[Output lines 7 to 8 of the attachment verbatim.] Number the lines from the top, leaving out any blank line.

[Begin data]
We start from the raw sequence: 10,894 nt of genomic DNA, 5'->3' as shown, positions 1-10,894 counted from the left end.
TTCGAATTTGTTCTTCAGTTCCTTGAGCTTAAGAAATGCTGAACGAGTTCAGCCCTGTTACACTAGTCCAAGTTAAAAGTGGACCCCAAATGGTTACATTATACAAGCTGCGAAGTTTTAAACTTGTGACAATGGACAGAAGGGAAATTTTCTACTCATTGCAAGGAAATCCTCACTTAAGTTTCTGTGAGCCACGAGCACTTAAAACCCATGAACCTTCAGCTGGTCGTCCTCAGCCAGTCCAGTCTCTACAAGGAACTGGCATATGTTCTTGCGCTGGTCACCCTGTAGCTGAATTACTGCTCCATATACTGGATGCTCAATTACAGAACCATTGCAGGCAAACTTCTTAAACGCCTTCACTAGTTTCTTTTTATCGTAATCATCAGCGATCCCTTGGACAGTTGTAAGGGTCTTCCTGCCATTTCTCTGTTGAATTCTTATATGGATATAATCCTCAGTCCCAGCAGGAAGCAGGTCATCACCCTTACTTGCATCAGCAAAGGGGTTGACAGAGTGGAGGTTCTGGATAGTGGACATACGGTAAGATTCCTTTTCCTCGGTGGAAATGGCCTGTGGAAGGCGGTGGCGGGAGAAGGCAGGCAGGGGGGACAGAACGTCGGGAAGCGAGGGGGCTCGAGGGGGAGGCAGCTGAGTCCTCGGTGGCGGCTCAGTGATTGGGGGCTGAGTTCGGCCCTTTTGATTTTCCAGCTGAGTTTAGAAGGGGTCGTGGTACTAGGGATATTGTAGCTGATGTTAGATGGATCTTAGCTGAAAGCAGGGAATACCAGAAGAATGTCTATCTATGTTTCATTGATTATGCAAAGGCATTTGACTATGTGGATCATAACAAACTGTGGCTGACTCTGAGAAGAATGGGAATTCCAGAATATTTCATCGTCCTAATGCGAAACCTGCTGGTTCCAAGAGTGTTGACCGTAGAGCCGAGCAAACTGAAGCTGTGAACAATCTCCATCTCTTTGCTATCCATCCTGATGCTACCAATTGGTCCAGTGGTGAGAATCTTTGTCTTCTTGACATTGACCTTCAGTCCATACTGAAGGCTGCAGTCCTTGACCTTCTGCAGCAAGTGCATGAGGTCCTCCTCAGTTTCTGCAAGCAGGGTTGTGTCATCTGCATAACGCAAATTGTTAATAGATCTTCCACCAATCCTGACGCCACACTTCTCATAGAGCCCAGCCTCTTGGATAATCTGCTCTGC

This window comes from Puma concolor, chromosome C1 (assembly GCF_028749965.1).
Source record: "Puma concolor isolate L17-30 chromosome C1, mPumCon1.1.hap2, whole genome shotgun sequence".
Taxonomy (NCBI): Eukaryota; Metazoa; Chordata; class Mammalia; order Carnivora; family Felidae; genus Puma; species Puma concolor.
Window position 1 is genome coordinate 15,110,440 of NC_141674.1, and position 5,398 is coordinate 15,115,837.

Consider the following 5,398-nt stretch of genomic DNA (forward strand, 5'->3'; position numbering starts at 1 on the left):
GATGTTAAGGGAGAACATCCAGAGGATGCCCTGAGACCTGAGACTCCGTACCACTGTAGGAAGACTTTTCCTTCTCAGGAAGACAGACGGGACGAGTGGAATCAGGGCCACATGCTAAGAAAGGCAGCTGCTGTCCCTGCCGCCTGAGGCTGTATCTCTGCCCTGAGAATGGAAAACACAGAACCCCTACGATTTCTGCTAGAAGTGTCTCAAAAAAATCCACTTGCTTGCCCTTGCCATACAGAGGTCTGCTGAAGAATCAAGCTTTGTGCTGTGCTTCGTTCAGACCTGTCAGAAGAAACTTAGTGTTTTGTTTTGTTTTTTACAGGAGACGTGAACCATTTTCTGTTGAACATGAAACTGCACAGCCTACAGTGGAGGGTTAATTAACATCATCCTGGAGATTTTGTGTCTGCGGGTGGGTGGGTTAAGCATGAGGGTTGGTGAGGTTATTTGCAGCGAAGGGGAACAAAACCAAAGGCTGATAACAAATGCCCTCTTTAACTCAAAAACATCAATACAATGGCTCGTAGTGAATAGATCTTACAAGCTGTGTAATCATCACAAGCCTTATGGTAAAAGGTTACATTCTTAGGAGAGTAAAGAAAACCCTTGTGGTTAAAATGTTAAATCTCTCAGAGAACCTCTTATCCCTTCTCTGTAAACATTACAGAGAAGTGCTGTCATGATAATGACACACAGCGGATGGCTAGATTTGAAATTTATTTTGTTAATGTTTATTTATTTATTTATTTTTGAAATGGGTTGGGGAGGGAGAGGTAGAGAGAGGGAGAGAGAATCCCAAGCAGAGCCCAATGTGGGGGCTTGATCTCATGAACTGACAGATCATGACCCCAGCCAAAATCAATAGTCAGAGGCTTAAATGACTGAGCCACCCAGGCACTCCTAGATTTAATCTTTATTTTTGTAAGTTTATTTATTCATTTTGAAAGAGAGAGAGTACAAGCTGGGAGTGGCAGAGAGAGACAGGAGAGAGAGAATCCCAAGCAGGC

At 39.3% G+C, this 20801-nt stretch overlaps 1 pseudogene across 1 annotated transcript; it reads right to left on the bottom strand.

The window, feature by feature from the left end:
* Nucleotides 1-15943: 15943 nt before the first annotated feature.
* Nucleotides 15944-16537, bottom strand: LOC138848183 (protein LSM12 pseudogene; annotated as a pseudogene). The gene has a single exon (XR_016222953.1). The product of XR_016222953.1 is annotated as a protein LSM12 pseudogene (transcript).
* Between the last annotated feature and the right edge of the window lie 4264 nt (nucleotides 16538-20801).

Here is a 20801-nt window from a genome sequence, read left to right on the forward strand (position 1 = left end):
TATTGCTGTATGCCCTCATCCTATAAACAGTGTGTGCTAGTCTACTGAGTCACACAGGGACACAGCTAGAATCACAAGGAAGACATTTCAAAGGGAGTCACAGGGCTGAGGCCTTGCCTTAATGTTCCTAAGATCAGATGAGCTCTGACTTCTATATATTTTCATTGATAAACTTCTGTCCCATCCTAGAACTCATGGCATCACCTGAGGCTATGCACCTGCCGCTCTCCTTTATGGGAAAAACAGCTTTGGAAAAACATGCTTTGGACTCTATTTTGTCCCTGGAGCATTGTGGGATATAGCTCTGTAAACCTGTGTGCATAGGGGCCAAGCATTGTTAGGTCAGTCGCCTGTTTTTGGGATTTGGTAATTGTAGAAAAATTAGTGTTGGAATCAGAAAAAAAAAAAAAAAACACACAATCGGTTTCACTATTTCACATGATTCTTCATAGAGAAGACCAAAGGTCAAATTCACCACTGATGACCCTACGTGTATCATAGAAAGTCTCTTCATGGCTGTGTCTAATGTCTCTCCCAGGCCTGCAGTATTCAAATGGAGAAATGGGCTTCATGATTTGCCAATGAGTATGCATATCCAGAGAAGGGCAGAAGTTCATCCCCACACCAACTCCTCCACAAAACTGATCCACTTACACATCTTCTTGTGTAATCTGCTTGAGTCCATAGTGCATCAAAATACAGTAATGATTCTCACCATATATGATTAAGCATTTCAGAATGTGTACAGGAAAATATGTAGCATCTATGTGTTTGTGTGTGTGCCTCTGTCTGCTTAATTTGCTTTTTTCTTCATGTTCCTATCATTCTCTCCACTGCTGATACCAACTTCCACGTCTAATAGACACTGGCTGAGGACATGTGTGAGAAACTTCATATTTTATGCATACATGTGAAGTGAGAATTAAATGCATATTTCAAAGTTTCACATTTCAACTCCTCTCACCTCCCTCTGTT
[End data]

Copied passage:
Consider the following 5,398-nt stretch of genomic DNA (forward strand, 5'->3'; position numbering starts at 1 on the left):
GATGTTAAGGGAGAACATCCAGAGGATGCCCTGAGACCTGAGACTCCGTACCACTGTAGGAAGACTTTTCCTTCTCAGGAAGACAGACGGGACGAGTGGAATCAGGGCCACATGCTAAGAAAGGCAGCTGCTGTCCCTGCCGCCTGAGGCTGTATCTCTGCCCTGAGAATGGAAAACACAGAACCCCTACGATTTCTGCTAGAAGTGTCTCAAAAAAATCCACTTGCTTGCCCTTGCCATACAGAGGTCTGCTGAAGAATCAAGCTTTGTGCTGTGCTTCGTTCAGACCTGTCAGAAGAAACTTAGTGTTTTGTTTTGTTTTTTACAGGAGACGTGAACCATTTTCTGTTGAACATGAAACTGCACAGCCTACAGTGGAGGGTTAATTAACATCATCCTGGAGATTTTGTGTCTGCGGGTGGGTGGGTTAAGCATGAGGGTTGGTGAGGTTATTTGCAGCGAAGGGGAACAAAACCAAAGGCTGATAACAAATGCCCTCTTTAACTCAAAAACATCAATACAATGGCTCGTAGTGAATAGATCTTACAAGCTGTGTAATCATCACAAGCCTTATGGTAAAAGGTTACATTCTTAGGAGAGTAAAGAAAACCCTTGTGGTTAAAATGTTAAATCTCTCAGAGAACCTCTTATCCCTTCTCTGTAAACATTACAGAGAAGTGCTGTCATGATAATGACACACAGCGGATGGCTAGATTTGAAATTTATTTTGTTAATGTTTATTTATTTATTTATTTTTGAAATGGGTTGGGGAGGGAGAGGTAGAGAGAGGGAGAGAGAATCCCAAGCAGAGCCCAATGTGGGGGCTTGATCTCATGAACTGACAGATCATGACCCCAGCCAAAATCAATAGTCAGAGGCTTAAATGACTGAGCCACCCAGGCACTCCTAGATTTAATCTTTATTTTTGTAAGTTTATTTATTCATTTTGAAAGAGAGAGAGTACAAGCTGGGAGTGGCAGAGAGAGACAGGAGAGAGAGAATCCCAAGCAGGC